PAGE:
A reader, Steve Vaughn, sent me a favorite quote from his mother Marie: "The problem with being unique is that you have to do it all by yourself." This quote reminds me that the problem with the majority of people today is that they can't be unique because they don't know how to do much of anything by themselves. They have been collectively brainwashed, dumbed down, and indoctrinated with feel-good claptrap that keeps them occupied and compliant, and unlikely to defy further encroachment into their lives. They'll drag their re-usable grocery bags all over the place to save the earth, because it makes them feel good, and because someone told them it was the right thing to do. But they won't question why it is that they are being looted and lorded over so that wealthy Wall Street executives and 29-year-old traders driving Maseratis can continue their ways with the aid of policy prescriptions, subsidies, and outright nationalization of the financial system.
These types of people are willing to take all kinds of time to organize or participate in an awareness event for suicide, breast cancer, autism, diversity, mental health, landmines, depression, rape, eating disorders, domestic violence, anti-racism, second-hand smoke, and even genital integrity. Awareness of such feeble matters is trouble-free and convenient. Being a round peg is painless, and you get to be a part of a group. You can all feel good together, and you don't have to bear the painful burden of thinking. You'll never see people striking up an awareness event for protesting the Federal Reserve, central planning, economic nationalization, imperial wars, police state militarism, lifestyle fascism, inflation, stock market engineering, or the security state. Oh, these people will gently protest gas prices, but that's because they need cheap gas to engage their daily bread and circus regimen.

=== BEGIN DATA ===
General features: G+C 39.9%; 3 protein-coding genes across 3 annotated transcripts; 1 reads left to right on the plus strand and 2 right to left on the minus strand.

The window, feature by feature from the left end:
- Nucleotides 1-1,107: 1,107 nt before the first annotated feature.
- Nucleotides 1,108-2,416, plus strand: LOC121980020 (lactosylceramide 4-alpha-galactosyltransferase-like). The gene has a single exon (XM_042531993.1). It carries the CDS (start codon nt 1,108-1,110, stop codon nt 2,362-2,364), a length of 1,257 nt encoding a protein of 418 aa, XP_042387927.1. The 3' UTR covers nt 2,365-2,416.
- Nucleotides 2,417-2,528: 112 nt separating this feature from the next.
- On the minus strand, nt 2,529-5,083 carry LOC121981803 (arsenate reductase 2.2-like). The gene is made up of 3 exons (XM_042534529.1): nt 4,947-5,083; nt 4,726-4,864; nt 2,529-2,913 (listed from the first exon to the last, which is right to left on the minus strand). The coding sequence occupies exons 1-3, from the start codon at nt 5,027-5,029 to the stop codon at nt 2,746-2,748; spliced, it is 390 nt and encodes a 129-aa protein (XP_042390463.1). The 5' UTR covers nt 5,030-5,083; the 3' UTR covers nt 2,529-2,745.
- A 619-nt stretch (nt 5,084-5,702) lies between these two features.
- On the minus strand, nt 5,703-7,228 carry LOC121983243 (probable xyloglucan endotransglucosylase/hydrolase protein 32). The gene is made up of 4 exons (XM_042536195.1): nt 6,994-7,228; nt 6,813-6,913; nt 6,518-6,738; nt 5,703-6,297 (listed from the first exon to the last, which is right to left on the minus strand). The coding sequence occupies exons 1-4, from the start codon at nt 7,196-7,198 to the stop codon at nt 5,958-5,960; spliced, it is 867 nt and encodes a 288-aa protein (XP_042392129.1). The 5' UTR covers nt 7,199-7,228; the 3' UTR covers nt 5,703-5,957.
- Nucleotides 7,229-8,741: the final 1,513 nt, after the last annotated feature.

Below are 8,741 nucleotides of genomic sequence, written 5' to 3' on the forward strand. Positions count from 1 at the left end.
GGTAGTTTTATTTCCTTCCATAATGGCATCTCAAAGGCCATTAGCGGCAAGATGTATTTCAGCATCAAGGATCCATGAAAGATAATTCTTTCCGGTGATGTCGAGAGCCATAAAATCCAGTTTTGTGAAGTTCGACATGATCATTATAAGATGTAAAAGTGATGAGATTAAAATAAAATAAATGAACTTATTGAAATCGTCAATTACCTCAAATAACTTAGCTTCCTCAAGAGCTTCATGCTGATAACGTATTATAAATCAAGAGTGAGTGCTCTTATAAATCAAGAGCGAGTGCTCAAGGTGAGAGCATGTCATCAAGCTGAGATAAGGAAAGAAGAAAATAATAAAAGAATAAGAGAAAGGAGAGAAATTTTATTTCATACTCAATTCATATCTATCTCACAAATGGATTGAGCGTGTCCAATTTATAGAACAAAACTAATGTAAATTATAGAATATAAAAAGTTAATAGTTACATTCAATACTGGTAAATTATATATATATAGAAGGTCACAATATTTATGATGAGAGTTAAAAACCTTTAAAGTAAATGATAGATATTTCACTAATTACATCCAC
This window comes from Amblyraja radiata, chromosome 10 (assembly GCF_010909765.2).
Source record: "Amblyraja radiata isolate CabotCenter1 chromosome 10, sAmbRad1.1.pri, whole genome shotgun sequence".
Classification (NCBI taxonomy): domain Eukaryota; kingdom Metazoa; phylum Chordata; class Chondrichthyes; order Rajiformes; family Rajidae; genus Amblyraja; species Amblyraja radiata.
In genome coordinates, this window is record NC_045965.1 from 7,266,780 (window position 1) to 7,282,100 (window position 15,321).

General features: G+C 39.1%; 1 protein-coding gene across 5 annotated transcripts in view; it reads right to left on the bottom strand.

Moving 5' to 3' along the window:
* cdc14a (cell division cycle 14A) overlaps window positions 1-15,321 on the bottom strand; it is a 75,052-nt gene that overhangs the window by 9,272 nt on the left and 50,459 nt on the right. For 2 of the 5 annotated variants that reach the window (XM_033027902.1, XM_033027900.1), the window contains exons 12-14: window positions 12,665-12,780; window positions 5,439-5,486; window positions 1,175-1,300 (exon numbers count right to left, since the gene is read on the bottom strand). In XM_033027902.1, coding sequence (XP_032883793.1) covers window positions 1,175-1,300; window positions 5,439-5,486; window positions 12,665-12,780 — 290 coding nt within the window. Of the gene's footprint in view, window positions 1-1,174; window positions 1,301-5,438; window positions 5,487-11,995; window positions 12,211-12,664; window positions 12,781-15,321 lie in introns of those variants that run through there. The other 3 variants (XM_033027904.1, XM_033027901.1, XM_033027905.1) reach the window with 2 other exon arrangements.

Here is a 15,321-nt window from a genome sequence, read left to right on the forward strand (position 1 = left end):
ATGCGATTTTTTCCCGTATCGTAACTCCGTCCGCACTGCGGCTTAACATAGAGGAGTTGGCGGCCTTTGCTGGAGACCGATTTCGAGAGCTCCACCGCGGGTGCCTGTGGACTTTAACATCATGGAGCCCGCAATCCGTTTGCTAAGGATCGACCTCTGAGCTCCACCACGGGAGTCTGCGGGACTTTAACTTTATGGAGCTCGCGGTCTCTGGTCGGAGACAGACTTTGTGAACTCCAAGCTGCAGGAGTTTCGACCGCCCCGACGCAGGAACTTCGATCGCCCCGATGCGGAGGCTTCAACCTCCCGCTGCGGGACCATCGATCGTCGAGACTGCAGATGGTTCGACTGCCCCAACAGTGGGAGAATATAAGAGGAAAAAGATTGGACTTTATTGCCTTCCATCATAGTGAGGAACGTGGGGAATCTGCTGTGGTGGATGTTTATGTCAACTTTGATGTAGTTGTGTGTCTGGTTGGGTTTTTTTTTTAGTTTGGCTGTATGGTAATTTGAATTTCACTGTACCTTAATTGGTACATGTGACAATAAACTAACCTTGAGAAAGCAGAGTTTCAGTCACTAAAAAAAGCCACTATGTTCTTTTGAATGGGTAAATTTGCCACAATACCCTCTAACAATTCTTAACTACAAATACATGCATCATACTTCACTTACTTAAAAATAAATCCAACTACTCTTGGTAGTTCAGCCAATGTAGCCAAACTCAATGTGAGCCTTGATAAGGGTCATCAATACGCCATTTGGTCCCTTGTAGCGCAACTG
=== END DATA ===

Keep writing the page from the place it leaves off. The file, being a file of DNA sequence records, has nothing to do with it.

I have received hundreds of emails from people this week in response to my recent articles and blogs: so many skeptical, self-educated, critically thinking, discerning, resilient people. It gives me hope to know that people like this exist. However, they do not represent the majority that I deal with each day of my life. I fear that people like us — the bold skeptics, resistors, and dissenters — are spread mighty thin, and this is why the whole move toward the nationalization of our economy and our lives is happening with only small pockets of resistance.
I had a hunch that we would end up here, in this predicament, with sweeping fascist policies domestically and world central planners meeting to discuss how they can seize every last bit of human liberty in existence. In spite of the merciless scorn and relentless adversity, we need to continue to be square pegs in round holes. We need to maintain our resistance to the propaganda, and indeed, refute it. In fact, some of us wouldn't know how to embrace collective thinking, even at gunpoint. We can only hope that along the way we will open up a few minds that are taking a break from shopping or reality TV shows. It's not easy, but someone has to do it.
October 29, 2008
Copyright © 2008 Karen De Coster